8. And since you’re already on Facebook, might as well take time to read that Atlantic article that looked interesting, even though you know it will most likely ignite some liberal rage.
  9. Have a snack. Liberal rage makes you hungry.
  10. Nap.
  11. Snap a photo of your cat, doing same.Jenksie cat nap
  12. Go for a run. Knock off those cobwebs.
  13. Energy! Clean all the things!
  14. Wonder for a minute whether it’s any less annoying and unoriginal to use the phrase “all the things” if one owns and has read Allie Brosh’s book. (No. It’s not.)
  15. Phone home.
  16. Phone a friend.
  17. Wonder for a minute about the fact that these two simple phrases are now ubiquitous pop culture references. Is that something? (No. It’s not.)
  18. Netflix.
  19. Netflix.
  20. Netflix.
  21. Think about writing…

 

Going Pro

Learned a thing tonight: “Procrastinate” comes from the Latin crastinus, meaning, ‘belonging to tomorrow.’ That’s kind of neat, right? (The meaning, not the reality. ‘Belonging to tomorrow’ is a terrible way to feel. But I feel it all the time.)

Tonight, for a bit, I got good and pissed at myself. Wondering, WHY is this thing, which I’ve chosen as my career, which I would claim to be the thing I love most in the world, also the thing I will go to such great lengths to avoid actually doing?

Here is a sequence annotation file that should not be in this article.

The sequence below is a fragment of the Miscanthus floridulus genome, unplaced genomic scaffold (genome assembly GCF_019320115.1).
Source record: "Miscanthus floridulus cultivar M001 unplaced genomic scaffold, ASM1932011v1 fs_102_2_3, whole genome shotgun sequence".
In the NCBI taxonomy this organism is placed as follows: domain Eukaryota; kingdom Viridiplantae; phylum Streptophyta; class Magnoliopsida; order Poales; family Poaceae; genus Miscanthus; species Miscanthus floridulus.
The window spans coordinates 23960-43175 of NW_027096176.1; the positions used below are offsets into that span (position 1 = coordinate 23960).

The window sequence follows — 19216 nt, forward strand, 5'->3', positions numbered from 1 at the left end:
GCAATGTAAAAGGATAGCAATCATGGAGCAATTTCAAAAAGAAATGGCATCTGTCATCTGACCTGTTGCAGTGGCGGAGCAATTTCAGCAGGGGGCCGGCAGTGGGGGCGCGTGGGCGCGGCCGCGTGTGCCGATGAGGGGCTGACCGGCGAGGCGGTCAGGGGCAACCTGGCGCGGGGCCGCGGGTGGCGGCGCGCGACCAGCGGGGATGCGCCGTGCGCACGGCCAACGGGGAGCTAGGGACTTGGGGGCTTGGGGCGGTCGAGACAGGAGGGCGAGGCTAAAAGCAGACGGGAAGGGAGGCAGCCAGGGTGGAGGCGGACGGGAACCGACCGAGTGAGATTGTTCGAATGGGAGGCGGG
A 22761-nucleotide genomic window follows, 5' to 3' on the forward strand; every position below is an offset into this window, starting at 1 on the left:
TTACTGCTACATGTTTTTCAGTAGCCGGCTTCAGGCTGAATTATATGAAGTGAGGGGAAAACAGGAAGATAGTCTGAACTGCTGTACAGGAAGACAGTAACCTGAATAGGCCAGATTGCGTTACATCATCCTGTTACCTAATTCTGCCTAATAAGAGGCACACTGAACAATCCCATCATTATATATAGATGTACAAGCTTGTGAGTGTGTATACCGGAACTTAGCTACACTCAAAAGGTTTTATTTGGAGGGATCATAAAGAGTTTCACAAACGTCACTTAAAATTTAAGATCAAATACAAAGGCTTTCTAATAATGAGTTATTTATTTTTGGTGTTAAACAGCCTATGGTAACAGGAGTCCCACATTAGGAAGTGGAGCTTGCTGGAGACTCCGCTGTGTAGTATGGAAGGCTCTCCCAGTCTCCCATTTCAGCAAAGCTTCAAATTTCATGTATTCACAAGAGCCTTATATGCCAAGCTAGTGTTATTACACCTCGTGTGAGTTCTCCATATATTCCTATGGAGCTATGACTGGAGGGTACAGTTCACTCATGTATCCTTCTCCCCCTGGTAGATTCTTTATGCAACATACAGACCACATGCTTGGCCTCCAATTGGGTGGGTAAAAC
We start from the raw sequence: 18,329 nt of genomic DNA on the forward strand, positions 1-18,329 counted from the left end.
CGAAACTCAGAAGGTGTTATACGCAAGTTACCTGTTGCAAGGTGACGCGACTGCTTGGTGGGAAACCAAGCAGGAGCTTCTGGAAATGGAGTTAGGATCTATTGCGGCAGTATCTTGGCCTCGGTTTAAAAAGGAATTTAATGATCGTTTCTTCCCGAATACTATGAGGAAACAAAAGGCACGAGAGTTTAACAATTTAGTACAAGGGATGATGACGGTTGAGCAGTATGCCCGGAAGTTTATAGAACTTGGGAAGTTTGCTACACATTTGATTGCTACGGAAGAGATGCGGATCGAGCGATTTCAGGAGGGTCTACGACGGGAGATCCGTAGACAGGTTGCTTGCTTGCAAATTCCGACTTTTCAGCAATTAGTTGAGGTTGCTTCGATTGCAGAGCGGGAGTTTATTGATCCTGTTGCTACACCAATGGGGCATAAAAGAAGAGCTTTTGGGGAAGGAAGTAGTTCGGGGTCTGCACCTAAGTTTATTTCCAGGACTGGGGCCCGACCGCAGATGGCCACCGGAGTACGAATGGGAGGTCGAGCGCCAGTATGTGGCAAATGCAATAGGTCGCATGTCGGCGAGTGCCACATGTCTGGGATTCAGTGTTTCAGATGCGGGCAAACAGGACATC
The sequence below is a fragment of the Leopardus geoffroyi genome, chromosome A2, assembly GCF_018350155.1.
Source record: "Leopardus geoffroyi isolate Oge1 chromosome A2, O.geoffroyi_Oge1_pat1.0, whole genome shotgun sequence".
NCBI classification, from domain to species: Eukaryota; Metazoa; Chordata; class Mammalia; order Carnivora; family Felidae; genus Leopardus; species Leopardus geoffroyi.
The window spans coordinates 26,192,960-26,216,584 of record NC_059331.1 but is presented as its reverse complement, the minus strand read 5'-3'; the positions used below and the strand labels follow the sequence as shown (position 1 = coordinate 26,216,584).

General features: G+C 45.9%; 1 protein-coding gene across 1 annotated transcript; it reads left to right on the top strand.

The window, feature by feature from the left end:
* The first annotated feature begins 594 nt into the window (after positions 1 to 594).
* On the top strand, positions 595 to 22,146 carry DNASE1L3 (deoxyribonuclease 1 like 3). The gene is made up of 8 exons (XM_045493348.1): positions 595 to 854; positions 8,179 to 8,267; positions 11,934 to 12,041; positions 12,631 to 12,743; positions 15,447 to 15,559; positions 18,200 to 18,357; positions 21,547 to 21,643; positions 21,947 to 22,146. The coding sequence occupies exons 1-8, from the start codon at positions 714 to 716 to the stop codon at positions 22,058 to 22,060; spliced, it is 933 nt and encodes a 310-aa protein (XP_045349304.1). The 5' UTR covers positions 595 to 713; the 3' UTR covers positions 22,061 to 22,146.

I know I’m not alone in feeling this way. Writers throughout time have written about this struggle. One quote I’ve seen attributed to several different writers (thanks, internet!) is: “The art of writing is the art of applying the seat of the pants to the seat of the chair.” No matter who said it first, it spits the truth.

Over the years, I’ve carefully honed my ability to avoid doing the things that I know are good for me. (Because, you know, I’m a person.) If I have a big deadline approaching, it’s often the case that one of two versions of myself come out to play: One is the Super-Anxious Avoider, the other is the Over-Active Achiever. Whether I self-medicate with Netflix and naps (the S.A.A.) or with cleaning my house and tackling any other to-do on my list (the O.A.A.), I am so very good at finding non-writerly ways to occupy my time.

I am so very good at driving myself crazy NOT doing the thing I want to do.

So I get good and pissed at myself. Wondering, WHY do I do that?! Who knows. I could talk to my therapist. I could read a book on creative resistance. (They’re out there; I’ve read a few. The War of Art and The Artist’s Way and The Creative Habit are particularly good.) Wouldn’t my Super Anxious Avoider just love to spend hours winnowing out the reasons why?

The important lesson I keep learning is that no matter what, when I finally make myself sit down—sticking the seat of the pants to the seat of the chair—and put in the time, I get the work done. It’s not about waiting for a magical moment of inspiration. It’s just about getting it done.

Writing. Wine. The Warner Brothers (and the Warner Sister).

And you know what? Once I do, I always feel so GOOD. Like I can conquer the world. (Or, at the very least, the next assignment.)